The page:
2014 GSA Annual Meeting in Vancouver, British Columbia (19–22 October 2014)

Paper No. 165-3
Presentation Time: 1:50 PM

GEOLOGY AND EXPLORATION OF GEM DEPOSITS AT MT. CARMEL, NORTHERN ISRAEL: NATURAL MOISSANITE, SAPPHIRE, RUBY & DIAMOND


COOPERSMITH, Howard1, TOLEDO, Vered2, FRITSCH, Emmanuel3, WARD, John4, DE WIT, Michiel4 and SPAGGIARI, R.5, (1)Coopersmith & Associates, Fort Collins, CO 80524, (2)Shefa Yamim Ltd, Netanya, 42106, Israel, (3)Institut des Matériaux Jean Rouxel, University of Nantes, Nantes, 44322, France, (4)Majimba Geo-Consulting, Johannesburg, NA, South Africa, (5)C&K Mining, Na, Cameroon, diamonds@frii.com

The gem potential of the Mt Carmel area in northern Israel is being explored by Shefa Yamim, resulting in the discovery of diamond, moissanite and corundum. Notable is the incidence of exceedingly rare natural moissanite of world record size.

On Mt Carmel, Late Cretaceous volcanic complexes intrude, and in places are interbedded with Cretaceous marine sediments. These intrusions, composed of volcaniclastic, extra-crater and basalt flow units, have alkali basalt to kimberlitic affinities.Sampling has recovered rare diamond , abundant moissanite and significant corundum, including sapphire and ruby, from these primary sources. Neogene uplift of the Mt Carmel block promoted the erosion of these primary sources, the products of which, inter alia the gem minerals of diamond, moissanite and corundum, were laid down in alluvial deposits along the Kishon Valley, mostly as low fluvial terraces, and in the Kishon graben as fluvial, marine and lagoonal sediments that were subjected to marine reworking during the Pliocene to Recent..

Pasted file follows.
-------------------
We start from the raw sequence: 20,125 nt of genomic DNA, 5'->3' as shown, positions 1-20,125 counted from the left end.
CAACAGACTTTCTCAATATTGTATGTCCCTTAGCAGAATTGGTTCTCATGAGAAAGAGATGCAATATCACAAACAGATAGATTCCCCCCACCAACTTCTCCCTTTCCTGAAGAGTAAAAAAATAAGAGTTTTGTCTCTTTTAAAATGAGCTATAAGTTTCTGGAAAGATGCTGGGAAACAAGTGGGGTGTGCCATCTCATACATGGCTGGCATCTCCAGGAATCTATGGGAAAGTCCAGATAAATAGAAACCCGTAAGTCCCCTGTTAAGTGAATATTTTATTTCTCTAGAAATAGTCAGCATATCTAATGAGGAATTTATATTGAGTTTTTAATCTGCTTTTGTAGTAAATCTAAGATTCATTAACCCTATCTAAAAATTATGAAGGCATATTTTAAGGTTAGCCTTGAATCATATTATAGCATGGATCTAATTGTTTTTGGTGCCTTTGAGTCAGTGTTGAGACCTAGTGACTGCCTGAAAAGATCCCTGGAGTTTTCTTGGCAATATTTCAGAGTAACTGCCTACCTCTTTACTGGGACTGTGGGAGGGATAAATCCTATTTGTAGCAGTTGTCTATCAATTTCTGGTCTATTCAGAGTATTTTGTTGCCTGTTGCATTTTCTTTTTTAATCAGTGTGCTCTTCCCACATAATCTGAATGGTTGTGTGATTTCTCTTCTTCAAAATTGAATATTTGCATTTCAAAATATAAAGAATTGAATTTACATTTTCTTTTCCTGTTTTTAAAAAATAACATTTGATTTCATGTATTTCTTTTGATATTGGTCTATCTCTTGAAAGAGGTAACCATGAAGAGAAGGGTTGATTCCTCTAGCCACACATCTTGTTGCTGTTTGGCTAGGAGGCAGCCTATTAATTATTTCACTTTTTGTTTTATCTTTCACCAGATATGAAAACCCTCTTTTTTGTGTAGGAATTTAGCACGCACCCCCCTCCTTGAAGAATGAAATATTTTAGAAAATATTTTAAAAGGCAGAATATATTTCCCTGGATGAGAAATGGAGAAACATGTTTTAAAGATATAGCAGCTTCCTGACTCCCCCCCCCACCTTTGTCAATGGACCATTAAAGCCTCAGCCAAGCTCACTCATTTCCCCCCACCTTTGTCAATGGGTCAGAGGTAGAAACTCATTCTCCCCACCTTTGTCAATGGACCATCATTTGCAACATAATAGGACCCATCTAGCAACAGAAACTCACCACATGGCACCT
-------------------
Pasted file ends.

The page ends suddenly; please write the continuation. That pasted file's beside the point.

Some 30 moissanite crystals (<1 mm to 3.5 mm) were studied and confirmed to be natural moissanite (SiC 6H) by Raman spectroscopy. Morphology is hexagonal, bipyramidal to platy, with the pinacoid generally present, surfaces show etching (dissolution) and most are broken. The crystals are transparent with a color range from common deep blue to light green.

Corundum is present as two apparent populations, reflecting the two principal sources - Late Cretaceous volcanic bodies and Neogene basalts. The majority are sapphires of a dark blue mix often showing striations on the surface due to lamellar polysynthetic twinning. Others are usually smaller, with brighter colors of pink to red, or a violet-blue. Some are classified as ruby. Overall morphology shows bipyramidal to prism, with some pinacoid surfaces, often broken and etched.

Diamonds are white to grey, often included, and octahedral to THH in form. Most crystals show resorption, and most are fragments.

Highlights of the exploration include the recovery of 77 diamonds (to 0.88 carats, most <0.5 mm), approx. 2500 natural moissanite grains (to 4.1 mm) and more than 4000 sapphire and 400 ruby grains (to 5.72 carats for blue sapphire). Locally the gem mineral suite is sufficiently well concentrated in secondary deposits of the Kishon Valley to form placers.

Handouts
  • Coopersmith_FINAL_geology_and_Exploration_of_Gem_Deposits_at_Mt.pdf (4.4 MB)